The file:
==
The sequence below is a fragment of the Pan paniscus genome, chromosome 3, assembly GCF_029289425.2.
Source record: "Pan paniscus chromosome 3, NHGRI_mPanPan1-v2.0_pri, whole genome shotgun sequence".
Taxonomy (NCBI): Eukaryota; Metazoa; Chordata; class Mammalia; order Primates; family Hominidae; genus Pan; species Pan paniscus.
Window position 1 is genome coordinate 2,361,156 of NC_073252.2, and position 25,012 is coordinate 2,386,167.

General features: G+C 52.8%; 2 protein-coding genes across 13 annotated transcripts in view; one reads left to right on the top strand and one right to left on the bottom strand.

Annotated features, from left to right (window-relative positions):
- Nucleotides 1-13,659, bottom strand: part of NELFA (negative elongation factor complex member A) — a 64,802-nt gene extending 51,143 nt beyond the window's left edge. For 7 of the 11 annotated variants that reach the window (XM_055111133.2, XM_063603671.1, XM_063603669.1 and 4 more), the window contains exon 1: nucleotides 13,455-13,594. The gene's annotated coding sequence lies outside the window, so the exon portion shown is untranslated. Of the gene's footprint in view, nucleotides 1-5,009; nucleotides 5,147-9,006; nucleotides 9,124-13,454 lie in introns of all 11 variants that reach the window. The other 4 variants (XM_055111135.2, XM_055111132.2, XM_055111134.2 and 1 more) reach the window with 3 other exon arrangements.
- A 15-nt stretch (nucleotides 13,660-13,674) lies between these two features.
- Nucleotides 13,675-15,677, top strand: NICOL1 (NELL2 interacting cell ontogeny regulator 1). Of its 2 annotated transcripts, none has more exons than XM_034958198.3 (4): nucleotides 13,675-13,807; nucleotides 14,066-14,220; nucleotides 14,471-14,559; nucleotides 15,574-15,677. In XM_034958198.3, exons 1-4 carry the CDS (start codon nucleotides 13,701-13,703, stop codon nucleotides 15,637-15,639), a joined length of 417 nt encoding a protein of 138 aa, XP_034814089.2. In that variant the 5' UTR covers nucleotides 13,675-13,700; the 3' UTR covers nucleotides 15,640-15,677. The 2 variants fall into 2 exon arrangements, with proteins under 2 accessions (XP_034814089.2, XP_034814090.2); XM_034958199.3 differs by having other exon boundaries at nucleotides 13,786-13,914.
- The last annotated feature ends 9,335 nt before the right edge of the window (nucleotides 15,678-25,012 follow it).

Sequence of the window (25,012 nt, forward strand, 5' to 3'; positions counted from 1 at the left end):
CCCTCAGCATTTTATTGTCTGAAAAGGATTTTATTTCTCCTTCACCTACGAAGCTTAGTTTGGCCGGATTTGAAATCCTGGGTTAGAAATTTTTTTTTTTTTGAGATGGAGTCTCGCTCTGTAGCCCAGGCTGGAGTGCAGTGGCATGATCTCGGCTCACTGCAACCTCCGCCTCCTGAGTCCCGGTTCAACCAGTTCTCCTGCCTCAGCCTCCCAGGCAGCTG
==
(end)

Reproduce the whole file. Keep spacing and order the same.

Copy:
The sequence below is a fragment of the Pan paniscus genome, chromosome 3, assembly GCF_029289425.2.
Source record: "Pan paniscus chromosome 3, NHGRI_mPanPan1-v2.0_pri, whole genome shotgun sequence".
Taxonomy (NCBI): Eukaryota; Metazoa; Chordata; class Mammalia; order Primates; family Hominidae; genus Pan; species Pan paniscus.
Window position 1 is genome coordinate 2,361,156 of NC_073252.2, and position 25,012 is coordinate 2,386,167.

General features: G+C 52.8%; 2 protein-coding genes across 13 annotated transcripts in view; one reads left to right on the top strand and one right to left on the bottom strand.

Annotated features, from left to right (window-relative positions):
- Nucleotides 1-13,659, bottom strand: part of NELFA (negative elongation factor complex member A) — a 64,802-nt gene extending 51,143 nt beyond the window's left edge. For 7 of the 11 annotated variants that reach the window (XM_055111133.2, XM_063603671.1, XM_063603669.1 and 4 more), the window contains exon 1: nucleotides 13,455-13,594. The gene's annotated coding sequence lies outside the window, so the exon portion shown is untranslated. Of the gene's footprint in view, nucleotides 1-5,009; nucleotides 5,147-9,006; nucleotides 9,124-13,454 lie in introns of all 11 variants that reach the window. The other 4 variants (XM_055111135.2, XM_055111132.2, XM_055111134.2 and 1 more) reach the window with 3 other exon arrangements.
- A 15-nt stretch (nucleotides 13,660-13,674) lies between these two features.
- Nucleotides 13,675-15,677, top strand: NICOL1 (NELL2 interacting cell ontogeny regulator 1). Of its 2 annotated transcripts, none has more exons than XM_034958198.3 (4): nucleotides 13,675-13,807; nucleotides 14,066-14,220; nucleotides 14,471-14,559; nucleotides 15,574-15,677. In XM_034958198.3, exons 1-4 carry the CDS (start codon nucleotides 13,701-13,703, stop codon nucleotides 15,637-15,639), a joined length of 417 nt encoding a protein of 138 aa, XP_034814089.2. In that variant the 5' UTR covers nucleotides 13,675-13,700; the 3' UTR covers nucleotides 15,640-15,677. The 2 variants fall into 2 exon arrangements, with proteins under 2 accessions (XP_034814089.2, XP_034814090.2); XM_034958199.3 differs by having other exon boundaries at nucleotides 13,786-13,914.
- The last annotated feature ends 9,335 nt before the right edge of the window (nucleotides 15,678-25,012 follow it).

Sequence of the window (25,012 nt, forward strand, 5' to 3'; positions counted from 1 at the left end):
CCCTCAGCATTTTATTGTCTGAAAAGGATTTTATTTCTCCTTCACCTACGAAGCTTAGTTTGGCCGGATTTGAAATCCTGGGTTAGAAATTTTTTTTTTTTTGAGATGGAGTCTCGCTCTGTAGCCCAGGCTGGAGTGCAGTGGCATGATCTCGGCTCACTGCAACCTCCGCCTCCTGAGTCCCGGTTCAACCAGTTCTCCTGCCTCAGCCTCCCAGGCAGCTG